Mind the Pay Gap

Equal pay for equal work: it's not just the law, it makes sense financially and ethically. But just because something is sensible doesn't make it standard operating procedure. Every country in the Organisation for Economic Co-operation and Development (OECD) has a gender pay gap, ranging from Korea's 36.6% pay gap to New Zealand's 5.6%. According to the OECD, the U.S. gender pay gap is 17.9%. These pay gaps aren't fading anytime soon; at current rates of progress, gender wage equality will take another 70 years to materialize. In the U.S., women's wages have been stagnant for more than a decade, and the gender pay gap has remained the same since about 2001.

What would happen if women and men participated equally in the economy? Lots of good things. According to the European Commission, closing the gender pay gap makes the entire economy more profitable. A recent study from McKinsey made a plausible case that if women participated equally in the global economy, global GDP would rise by 26% - the size of the U.S. and Chinese economies combined. There is more, of course, to full gender equality than pay parity, but that's a significant piece of the puzzle.

At the company level, there is also evidence that closing the pay gap benefits everyone. All companies have a workforce, and it is logical to think that a better, more talented and motivated workforce is more of a help than a hindrance to companies' financial performance. That, in turn, makes workplace management material for investors. This is borne out by recent research from Harvard, showing that human capital is positively correlated with financial performance. Investment consultant Mercer has found that active management of pay equity is a crucial driver of gender diversity and notes that "If all organizations were aligned on the importance of pay equity in ensuring access to the right talent, we would be much further along on our journey toward the equal representation of men and women in the workforce."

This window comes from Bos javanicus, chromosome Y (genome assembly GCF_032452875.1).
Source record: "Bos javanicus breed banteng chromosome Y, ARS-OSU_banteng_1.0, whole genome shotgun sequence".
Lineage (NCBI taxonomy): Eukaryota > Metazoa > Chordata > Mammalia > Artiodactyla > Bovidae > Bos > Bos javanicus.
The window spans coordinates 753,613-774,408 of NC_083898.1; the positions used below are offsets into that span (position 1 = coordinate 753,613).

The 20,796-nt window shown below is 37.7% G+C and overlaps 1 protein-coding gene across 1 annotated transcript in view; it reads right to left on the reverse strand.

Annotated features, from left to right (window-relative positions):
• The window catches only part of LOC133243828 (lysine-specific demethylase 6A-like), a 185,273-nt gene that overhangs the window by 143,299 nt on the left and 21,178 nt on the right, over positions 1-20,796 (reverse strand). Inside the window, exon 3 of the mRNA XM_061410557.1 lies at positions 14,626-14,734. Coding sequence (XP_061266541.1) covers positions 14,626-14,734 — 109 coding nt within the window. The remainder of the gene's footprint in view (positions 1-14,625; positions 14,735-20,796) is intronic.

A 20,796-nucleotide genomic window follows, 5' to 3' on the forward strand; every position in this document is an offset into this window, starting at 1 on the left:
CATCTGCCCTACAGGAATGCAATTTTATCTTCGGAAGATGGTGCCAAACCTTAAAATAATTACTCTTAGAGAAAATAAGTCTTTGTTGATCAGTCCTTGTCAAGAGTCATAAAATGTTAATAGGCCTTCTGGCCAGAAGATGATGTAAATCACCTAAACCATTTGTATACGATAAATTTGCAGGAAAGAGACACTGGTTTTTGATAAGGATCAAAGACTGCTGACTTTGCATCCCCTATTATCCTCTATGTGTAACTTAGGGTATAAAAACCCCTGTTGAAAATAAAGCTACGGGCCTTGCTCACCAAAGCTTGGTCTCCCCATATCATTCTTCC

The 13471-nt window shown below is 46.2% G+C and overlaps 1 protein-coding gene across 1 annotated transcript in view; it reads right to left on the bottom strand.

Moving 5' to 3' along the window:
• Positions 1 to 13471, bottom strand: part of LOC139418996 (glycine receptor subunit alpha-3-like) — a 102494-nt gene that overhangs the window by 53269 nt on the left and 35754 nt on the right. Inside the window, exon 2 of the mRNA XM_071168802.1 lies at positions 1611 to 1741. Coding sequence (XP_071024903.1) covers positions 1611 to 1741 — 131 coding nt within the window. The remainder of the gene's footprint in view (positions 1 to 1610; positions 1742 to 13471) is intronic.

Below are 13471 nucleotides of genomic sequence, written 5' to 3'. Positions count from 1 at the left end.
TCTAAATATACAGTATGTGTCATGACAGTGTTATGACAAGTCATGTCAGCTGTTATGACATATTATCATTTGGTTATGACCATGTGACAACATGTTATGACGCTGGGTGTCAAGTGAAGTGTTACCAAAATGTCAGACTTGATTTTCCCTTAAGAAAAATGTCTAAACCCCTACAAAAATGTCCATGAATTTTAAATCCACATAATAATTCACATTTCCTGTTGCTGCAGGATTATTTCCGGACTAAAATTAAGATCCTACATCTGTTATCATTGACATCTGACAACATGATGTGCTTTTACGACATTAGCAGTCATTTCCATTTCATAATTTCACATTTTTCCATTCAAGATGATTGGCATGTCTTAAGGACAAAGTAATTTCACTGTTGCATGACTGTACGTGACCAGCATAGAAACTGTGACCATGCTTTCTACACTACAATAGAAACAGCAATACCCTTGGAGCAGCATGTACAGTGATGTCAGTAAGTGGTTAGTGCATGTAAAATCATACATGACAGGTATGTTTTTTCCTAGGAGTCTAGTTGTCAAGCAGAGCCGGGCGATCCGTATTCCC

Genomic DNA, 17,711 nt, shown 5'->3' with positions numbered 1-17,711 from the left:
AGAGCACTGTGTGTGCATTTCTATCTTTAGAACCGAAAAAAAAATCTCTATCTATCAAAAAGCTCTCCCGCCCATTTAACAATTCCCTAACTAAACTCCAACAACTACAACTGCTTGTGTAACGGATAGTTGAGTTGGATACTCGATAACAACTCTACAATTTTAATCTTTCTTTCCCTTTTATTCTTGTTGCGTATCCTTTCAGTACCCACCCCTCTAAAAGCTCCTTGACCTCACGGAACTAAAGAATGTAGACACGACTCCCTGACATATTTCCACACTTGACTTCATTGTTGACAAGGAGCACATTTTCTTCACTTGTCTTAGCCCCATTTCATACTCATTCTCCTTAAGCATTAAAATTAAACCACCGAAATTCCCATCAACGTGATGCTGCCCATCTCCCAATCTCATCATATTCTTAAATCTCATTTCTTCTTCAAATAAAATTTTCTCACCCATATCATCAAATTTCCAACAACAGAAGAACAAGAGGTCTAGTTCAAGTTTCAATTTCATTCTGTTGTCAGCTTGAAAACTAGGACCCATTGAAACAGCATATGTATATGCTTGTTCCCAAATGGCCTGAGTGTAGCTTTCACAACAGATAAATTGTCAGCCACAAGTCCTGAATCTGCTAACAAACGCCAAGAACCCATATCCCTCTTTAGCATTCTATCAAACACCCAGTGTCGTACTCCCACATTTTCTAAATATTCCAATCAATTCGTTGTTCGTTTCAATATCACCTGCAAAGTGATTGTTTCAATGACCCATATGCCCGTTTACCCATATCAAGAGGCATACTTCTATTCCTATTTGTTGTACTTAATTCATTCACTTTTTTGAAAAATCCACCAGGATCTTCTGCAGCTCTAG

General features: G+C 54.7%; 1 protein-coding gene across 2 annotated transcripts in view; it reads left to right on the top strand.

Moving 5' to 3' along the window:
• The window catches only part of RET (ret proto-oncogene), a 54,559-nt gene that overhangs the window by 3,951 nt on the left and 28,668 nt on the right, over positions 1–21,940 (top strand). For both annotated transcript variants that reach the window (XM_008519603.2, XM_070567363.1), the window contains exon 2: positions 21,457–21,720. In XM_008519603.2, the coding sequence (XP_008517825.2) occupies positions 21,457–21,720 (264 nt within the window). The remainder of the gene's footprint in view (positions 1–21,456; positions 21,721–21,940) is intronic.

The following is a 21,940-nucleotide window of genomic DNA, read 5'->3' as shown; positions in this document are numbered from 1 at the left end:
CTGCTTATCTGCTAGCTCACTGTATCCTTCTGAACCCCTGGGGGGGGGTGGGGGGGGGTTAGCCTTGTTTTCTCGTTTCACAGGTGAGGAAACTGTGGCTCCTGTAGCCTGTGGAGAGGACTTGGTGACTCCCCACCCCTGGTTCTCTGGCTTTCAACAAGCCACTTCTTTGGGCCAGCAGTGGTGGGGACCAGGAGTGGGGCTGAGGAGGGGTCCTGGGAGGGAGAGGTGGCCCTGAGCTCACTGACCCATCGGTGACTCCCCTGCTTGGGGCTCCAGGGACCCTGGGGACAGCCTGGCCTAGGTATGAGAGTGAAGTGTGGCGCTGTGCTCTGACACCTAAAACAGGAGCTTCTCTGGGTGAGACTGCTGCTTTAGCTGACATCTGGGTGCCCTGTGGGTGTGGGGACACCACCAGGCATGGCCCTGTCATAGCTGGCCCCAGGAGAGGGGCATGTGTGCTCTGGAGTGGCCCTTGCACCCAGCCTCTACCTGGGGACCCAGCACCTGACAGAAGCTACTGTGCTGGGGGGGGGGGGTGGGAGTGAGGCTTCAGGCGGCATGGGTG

There will always be pushback from people who just know that women are paid less because they do less, work less, or have learned less. Yet this does not stand up against actual facts. Women outnumber men in college in the U.S., as well as globally, both in enrollment and in graduation, and that's been true for quite some time. Women do leave the workforce to care for children and family members in greater proportions than men, but even taking that out of the equation still leaves a gender gap in pay that cannot be explained by skill, learning, or experience -- only by discrimination.

One of the best ways to set about solving this problem is through the disinfecting power of sunlight. Would we put up with discrimination if we knew it was happening? Probably not. That is why companies should report on pay ratios by gender. This is material information that helps inform investors of the quality of a company's management, and we think it should be reported publicly. That is why Pax Ellevate recently petitioned the Securities and Exchange Commission to require companies to disclose gender pay ratios and has asked companies to start voluntarily reporting pay ratios now. Several states, including California, are already moving on this issue, and in the United Kingdom new laws will require companies to report on gender pay ratios -- around 8,000 of the largest companies there will have to state how many men and women are in each pay range.

The Obama administration also proposed new reporting regulation earlier this year. The new EEOC regulation will oblige most companies to collect and report pay equity data, though not publicly. EEOC notes in the regulatory proposal that companies are already required to collect the information needed to fulfill this new requirement; reporting it to shareholders is therefore just another straightforward step.

Indeed, some companies are leading the way on this issue -- Apple, Intel, Salesforce.com, GoDaddy, Gap Inc.--but it will require the efforts of many more to disrupt the business as usual scenario of waiting another 70 years to achieve equal pay for equal work.